One of the most difficult aspects of taking care of an aging loved one is knowing that no matter how hard you try their condition is going to get worse. Feelings of guilt, anger and frustration are common, all of which can exacerbate caregiver stress. Staying positive while caring for an elderly adult requires adjusting caregiving expectations as their health continues to decline. Using these tips should make the process go more smoothly. 

Informal Caregiver Statistics Tell the Story 

Here are some quicks facts about informal caregivers from the Caregiver Action Network:

  • In a typical year, over 60 million adult Americans provide care to a chronically ill, disabled or aging family member or friend.
  • The average informal caregiver spends 20+ hours per week caring for a loved one.
  • Roughly two-thirds of all family caregivers are women.
  • Most informal caregivers are married and hold down at least a part-time job.
  • Approximately 13% of all caregivers provide care for 40+ hours every week.

Although being a caregiver is highly rewarding, it can also be a thankless and emotionally draining job. For most, watching a loved one’s health deteriorate right before their eyes is a very frustrating and helpless feeling.

How to Adjust Caregiving Expectations 

Setting more realistic expectations as a caregiver will improve the quality of life for both you and your care recipient. Here’s how:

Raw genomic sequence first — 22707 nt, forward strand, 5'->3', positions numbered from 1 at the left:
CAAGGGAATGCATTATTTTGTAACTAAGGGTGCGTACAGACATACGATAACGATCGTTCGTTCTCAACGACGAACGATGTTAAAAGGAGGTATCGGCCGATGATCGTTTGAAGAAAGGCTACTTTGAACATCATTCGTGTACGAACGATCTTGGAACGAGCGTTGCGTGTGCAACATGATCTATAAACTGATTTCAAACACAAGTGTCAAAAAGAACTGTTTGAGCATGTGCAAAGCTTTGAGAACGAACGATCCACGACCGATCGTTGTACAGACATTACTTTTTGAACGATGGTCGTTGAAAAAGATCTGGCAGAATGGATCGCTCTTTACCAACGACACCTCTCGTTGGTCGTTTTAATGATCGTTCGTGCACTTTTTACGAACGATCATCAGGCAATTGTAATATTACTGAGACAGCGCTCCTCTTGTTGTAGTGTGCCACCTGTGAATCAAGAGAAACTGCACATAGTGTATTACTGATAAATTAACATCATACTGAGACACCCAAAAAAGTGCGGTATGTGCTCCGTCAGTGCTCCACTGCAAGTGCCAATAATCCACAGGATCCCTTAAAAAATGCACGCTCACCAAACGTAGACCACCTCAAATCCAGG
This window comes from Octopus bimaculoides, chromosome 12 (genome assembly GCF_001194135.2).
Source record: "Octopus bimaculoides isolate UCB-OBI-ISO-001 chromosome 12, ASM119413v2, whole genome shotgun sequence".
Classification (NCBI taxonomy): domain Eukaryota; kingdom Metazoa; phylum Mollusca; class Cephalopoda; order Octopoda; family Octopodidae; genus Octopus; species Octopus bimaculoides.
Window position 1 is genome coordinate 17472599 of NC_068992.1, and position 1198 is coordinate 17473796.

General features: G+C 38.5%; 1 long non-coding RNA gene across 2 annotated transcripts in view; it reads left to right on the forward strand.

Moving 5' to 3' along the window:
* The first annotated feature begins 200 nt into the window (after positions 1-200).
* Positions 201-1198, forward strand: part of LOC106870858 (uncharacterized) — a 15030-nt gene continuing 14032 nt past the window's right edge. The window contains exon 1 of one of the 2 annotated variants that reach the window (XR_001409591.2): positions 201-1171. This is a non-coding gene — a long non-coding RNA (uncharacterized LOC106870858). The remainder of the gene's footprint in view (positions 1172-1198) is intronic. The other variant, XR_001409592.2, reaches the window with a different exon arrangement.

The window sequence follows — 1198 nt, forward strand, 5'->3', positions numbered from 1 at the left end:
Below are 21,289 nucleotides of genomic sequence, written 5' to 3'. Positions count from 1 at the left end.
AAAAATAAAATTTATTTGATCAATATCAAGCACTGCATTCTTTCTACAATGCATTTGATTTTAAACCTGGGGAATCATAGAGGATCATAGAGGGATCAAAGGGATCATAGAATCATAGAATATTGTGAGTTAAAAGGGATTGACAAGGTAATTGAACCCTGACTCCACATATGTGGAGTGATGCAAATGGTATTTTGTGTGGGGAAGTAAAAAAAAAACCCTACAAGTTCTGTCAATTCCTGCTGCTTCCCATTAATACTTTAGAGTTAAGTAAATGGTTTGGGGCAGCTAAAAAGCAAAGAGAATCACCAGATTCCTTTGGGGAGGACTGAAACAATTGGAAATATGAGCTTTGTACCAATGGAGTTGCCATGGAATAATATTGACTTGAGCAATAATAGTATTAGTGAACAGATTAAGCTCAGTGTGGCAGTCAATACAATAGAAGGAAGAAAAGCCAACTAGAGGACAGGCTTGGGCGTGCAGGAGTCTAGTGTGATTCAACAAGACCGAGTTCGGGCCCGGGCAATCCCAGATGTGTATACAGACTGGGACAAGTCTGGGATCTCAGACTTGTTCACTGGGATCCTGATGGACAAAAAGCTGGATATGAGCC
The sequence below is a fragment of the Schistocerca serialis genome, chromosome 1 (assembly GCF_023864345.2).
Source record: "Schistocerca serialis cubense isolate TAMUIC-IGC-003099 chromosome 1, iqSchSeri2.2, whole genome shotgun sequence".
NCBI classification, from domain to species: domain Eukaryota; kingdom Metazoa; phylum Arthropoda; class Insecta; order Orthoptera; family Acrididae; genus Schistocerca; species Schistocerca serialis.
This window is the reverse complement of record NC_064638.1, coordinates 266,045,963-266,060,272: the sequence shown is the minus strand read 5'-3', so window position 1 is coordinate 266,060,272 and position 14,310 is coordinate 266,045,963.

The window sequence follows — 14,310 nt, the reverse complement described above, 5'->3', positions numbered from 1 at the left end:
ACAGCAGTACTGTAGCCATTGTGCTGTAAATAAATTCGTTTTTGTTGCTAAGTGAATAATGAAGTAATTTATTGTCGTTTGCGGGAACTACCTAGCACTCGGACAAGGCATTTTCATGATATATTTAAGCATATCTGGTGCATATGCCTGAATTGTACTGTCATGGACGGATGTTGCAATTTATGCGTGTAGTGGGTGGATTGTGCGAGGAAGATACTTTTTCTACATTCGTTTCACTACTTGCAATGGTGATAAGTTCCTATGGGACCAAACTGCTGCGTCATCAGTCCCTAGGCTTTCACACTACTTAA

Understand what you’re up against

Whether it’s cancer, Alzheimer’s, Parkinson’s disease or another health condition, learn as much as you can about it. Research the stages of progression, along with the symptoms that go with each stage. The more you know, the better prepared you will be.

Speak to your loved one’s doctor about what to expect and join a caregiver support group with members who are also taking care of someone with the same disease or illness.

Set realistic goals

Based on what you’ve learned, establish new goals that realistically reflect what you can and cannot do. If your loved one doesn’t show an interest in an activity that you have planned, don’t take it personally. They are experiencing various emotions too, especially if their condition is causing them a lot of pain and anxiety.

You’re only human, so concentrate on assisting with activities of daily living (ADLs) that will make your loved one more comfortable without burning you out.

It’s okay to say “no” 

Saying “no” can be even harder when you’re a caregiver. However, there